The flames melted the asphalt and guardrails on I-77, and state transportation officials expected the highway to be closed until at least Wednesday afternoon. That meant serious headaches for some drivers, including those who had to detour onto Interstate 79 North because they weren't allowed on I-77.
Many travelers who had an unexpected change in plans pulled off the nearest I-79 exit -- Mink Shoals -- and pulled out their cellphones and maps. Several ended up at Harding's restaurant, just off the exit, to ask for directions and get their bearings.
Linda Blowe of Columbus, Ohio, sat inside Harding's as she studied her large atlas, searching for a new route home.
"I'm doing it the old-fashioned way. I have no GPS," Blowe said, as she discovered two alternate routes home.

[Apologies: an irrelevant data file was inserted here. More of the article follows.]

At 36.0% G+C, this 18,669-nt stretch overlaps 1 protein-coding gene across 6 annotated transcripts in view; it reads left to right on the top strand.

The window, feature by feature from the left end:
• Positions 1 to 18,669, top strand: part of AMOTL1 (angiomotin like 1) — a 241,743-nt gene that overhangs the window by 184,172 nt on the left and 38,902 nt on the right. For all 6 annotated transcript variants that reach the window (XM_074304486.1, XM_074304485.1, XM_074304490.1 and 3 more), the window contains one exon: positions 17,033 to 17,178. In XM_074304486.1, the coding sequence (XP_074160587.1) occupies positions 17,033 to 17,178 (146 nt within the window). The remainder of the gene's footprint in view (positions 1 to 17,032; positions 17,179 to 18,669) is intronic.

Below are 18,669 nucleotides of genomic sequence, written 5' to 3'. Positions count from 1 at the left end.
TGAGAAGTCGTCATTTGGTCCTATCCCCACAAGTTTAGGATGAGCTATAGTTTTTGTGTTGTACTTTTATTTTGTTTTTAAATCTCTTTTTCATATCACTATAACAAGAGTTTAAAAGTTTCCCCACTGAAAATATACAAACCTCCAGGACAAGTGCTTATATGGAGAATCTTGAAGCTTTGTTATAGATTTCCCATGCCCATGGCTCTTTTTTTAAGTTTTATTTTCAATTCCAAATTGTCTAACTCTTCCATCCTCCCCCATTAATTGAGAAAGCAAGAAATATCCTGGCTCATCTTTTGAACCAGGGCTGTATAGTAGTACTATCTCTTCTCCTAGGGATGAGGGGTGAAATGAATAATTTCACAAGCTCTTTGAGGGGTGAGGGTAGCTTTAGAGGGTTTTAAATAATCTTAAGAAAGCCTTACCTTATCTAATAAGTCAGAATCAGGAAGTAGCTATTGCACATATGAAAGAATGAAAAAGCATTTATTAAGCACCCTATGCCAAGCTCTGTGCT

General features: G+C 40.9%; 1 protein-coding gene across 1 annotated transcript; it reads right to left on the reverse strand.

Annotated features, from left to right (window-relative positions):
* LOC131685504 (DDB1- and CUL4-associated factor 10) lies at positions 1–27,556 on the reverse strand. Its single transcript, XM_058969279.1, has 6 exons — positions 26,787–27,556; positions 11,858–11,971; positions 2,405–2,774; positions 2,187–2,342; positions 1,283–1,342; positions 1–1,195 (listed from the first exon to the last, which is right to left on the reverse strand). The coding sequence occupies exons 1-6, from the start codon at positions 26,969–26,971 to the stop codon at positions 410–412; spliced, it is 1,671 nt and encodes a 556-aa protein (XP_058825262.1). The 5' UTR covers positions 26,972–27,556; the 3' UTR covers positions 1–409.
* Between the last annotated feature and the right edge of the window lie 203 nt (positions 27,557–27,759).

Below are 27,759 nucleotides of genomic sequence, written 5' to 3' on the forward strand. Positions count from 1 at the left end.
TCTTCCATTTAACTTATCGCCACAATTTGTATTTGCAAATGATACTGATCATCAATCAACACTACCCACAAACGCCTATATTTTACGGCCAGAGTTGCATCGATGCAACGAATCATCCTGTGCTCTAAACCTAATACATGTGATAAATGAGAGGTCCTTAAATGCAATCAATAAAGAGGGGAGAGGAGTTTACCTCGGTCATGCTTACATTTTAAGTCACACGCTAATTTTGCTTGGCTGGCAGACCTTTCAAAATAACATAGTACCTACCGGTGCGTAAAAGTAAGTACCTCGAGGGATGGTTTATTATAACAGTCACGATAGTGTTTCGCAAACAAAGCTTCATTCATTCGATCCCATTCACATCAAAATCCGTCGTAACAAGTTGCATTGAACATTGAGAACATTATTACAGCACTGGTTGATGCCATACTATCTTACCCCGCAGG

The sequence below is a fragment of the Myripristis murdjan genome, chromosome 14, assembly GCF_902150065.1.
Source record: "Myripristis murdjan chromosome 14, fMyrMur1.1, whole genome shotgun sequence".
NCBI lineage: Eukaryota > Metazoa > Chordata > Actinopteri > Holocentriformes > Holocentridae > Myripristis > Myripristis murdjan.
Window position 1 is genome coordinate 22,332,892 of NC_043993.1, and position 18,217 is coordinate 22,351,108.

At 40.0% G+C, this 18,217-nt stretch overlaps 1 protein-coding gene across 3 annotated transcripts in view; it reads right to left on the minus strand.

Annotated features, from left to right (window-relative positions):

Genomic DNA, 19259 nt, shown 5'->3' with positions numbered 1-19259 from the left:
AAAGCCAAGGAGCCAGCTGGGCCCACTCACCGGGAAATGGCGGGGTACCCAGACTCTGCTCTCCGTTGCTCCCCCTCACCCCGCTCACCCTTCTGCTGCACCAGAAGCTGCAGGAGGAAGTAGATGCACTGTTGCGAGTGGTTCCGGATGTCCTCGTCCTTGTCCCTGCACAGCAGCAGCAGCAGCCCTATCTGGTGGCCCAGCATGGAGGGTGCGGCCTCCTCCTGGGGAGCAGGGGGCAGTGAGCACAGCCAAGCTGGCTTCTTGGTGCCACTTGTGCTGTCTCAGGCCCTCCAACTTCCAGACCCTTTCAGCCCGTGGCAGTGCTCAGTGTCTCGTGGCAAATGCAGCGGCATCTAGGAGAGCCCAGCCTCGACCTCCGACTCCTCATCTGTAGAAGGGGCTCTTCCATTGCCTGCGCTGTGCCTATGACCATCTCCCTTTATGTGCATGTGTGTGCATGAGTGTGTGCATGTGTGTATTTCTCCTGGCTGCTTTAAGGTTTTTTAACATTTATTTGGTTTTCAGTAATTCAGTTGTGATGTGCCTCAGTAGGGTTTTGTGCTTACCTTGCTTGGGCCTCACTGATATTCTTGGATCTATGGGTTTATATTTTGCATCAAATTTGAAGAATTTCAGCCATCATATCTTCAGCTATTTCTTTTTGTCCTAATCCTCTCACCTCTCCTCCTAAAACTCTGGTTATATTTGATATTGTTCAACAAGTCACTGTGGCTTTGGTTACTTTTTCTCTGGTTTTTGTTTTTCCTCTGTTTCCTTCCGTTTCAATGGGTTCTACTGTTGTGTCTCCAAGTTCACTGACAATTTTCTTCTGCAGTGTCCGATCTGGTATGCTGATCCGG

Cleveland resident Pauline Baraw had also planned to take I-77 the whole way home. She stopped at the Sleep Inn next to Harding's around 4:15 p.m. Tuesday to look at her map, and hotel workers helped her find a different route north.
"If you don't have a GPS, then you definitely are going to be lost," Baraw said, "so I'm trying to rely on my old atlas."
Tom Frost, an employee at the Sleep Inn, said a couple of West Virginians already had checked into the hotel because they didn't think they would be able to get back home Tuesday night.
Frost said one woman was concerned that she didn't have spare clothes or a toothbrush but she was "handling it really well," he said.
John Harrison was worried about getting home, too. He lives a few miles from Sissonville High School, and he saw some TV coverage of the explosion while he was bowling in Spring Hill.
"The sheriff told me we could get back on 77 in two hours or two days," said Harrison, who met his wife at Harding's. "I sure hope it's not two days."
Staff writers Megan Workman and Travis Crum contributed to this report.
Reach Lori Kersey at lori.ker...@wvgazette.com or 304-348-1240.
Reach Rick Steelhammer at rsteelham...@wvgazette.com or 304-348-5169.